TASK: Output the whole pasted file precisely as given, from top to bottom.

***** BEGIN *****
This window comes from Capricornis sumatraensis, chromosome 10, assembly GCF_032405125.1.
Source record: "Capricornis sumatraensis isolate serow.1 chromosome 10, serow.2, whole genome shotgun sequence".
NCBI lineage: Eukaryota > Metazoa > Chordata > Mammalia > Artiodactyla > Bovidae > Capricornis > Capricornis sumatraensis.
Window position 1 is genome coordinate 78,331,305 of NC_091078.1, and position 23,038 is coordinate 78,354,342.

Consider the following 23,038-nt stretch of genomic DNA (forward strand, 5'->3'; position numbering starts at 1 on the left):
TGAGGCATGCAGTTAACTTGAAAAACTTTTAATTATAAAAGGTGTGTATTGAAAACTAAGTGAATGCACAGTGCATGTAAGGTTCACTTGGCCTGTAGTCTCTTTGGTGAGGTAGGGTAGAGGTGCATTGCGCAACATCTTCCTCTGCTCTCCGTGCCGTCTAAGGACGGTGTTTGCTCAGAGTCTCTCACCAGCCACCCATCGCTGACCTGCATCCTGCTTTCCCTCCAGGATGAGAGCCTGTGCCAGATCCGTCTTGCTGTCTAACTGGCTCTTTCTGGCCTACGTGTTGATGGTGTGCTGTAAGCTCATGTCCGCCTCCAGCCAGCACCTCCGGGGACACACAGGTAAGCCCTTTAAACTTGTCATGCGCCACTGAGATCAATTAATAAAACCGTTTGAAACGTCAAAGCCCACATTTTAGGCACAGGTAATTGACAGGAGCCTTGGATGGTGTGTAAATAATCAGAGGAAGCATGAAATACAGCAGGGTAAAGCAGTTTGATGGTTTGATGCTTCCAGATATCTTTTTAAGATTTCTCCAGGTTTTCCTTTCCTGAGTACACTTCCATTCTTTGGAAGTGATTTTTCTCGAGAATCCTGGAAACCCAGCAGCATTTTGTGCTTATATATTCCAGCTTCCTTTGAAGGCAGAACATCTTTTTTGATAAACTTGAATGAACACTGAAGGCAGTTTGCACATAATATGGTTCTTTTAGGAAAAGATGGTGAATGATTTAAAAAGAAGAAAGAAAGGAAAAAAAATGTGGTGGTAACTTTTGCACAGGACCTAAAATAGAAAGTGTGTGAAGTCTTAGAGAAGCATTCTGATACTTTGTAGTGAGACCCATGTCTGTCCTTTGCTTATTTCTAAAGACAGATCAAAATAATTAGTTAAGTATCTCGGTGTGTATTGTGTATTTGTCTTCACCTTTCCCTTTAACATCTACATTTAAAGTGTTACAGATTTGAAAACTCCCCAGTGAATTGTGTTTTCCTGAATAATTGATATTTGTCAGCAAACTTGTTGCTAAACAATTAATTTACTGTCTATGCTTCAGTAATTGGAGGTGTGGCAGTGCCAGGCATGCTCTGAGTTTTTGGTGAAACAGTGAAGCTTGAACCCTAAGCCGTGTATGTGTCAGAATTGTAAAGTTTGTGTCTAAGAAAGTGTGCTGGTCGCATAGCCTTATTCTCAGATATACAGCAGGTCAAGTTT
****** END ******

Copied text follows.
This window comes from Capricornis sumatraensis, chromosome 10, assembly GCF_032405125.1.
Source record: "Capricornis sumatraensis isolate serow.1 chromosome 10, serow.2, whole genome shotgun sequence".
NCBI lineage: Eukaryota > Metazoa > Chordata > Mammalia > Artiodactyla > Bovidae > Capricornis > Capricornis sumatraensis.
Window position 1 is genome coordinate 78,331,305 of NC_091078.1, and position 23,038 is coordinate 78,354,342.

Consider the following 23,038-nt stretch of genomic DNA (forward strand, 5'->3'; position numbering starts at 1 on the left):
TGAGGCATGCAGTTAACTTGAAAAACTTTTAATTATAAAAGGTGTGTATTGAAAACTAAGTGAATGCACAGTGCATGTAAGGTTCACTTGGCCTGTAGTCTCTTTGGTGAGGTAGGGTAGAGGTGCATTGCGCAACATCTTCCTCTGCTCTCCGTGCCGTCTAAGGACGGTGTTTGCTCAGAGTCTCTCACCAGCCACCCATCGCTGACCTGCATCCTGCTTTCCCTCCAGGATGAGAGCCTGTGCCAGATCCGTCTTGCTGTCTAACTGGCTCTTTCTGGCCTACGTGTTGATGGTGTGCTGTAAGCTCATGTCCGCCTCCAGCCAGCACCTCCGGGGACACACAGGTAAGCCCTTTAAACTTGTCATGCGCCACTGAGATCAATTAATAAAACCGTTTGAAACGTCAAAGCCCACATTTTAGGCACAGGTAATTGACAGGAGCCTTGGATGGTGTGTAAATAATCAGAGGAAGCATGAAATACAGCAGGGTAAAGCAGTTTGATGGTTTGATGCTTCCAGATATCTTTTTAAGATTTCTCCAGGTTTTCCTTTCCTGAGTACACTTCCATTCTTTGGAAGTGATTTTTCTCGAGAATCCTGGAAACCCAGCAGCATTTTGTGCTTATATATTCCAGCTTCCTTTGAAGGCAGAACATCTTTTTTGATAAACTTGAATGAACACTGAAGGCAGTTTGCACATAATATGGTTCTTTTAGGAAAAGATGGTGAATGATTTAAAAAGAAGAAAGAAAGGAAAAAAAATGTGGTGGTAACTTTTGCACAGGACCTAAAATAGAAAGTGTGTGAAGTCTTAGAGAAGCATTCTGATACTTTGTAGTGAGACCCATGTCTGTCCTTTGCTTATTTCTAAAGACAGATCAAAATAATTAGTTAAGTATCTCGGTGTGTATTGTGTATTTGTCTTCACCTTTCCCTTTAACATCTACATTTAAAGTGTTACAGATTTGAAAACTCCCCAGTGAATTGTGTTTTCCTGAATAATTGATATTTGTCAGCAAACTTGTTGCTAAACAATTAATTTACTGTCTATGCTTCAGTAATTGGAGGTGTGGCAGTGCCAGGCATGCTCTGAGTTTTTGGTGAAACAGTGAAGCTTGAACCCTAAGCCGTGTATGTGTCAGAATTGTAAAGTTTGTGTCTAAGAAAGTGTGCTGGTCGCATAGCCTTATTCTCAGATATACAGCAGGTCAAGTTT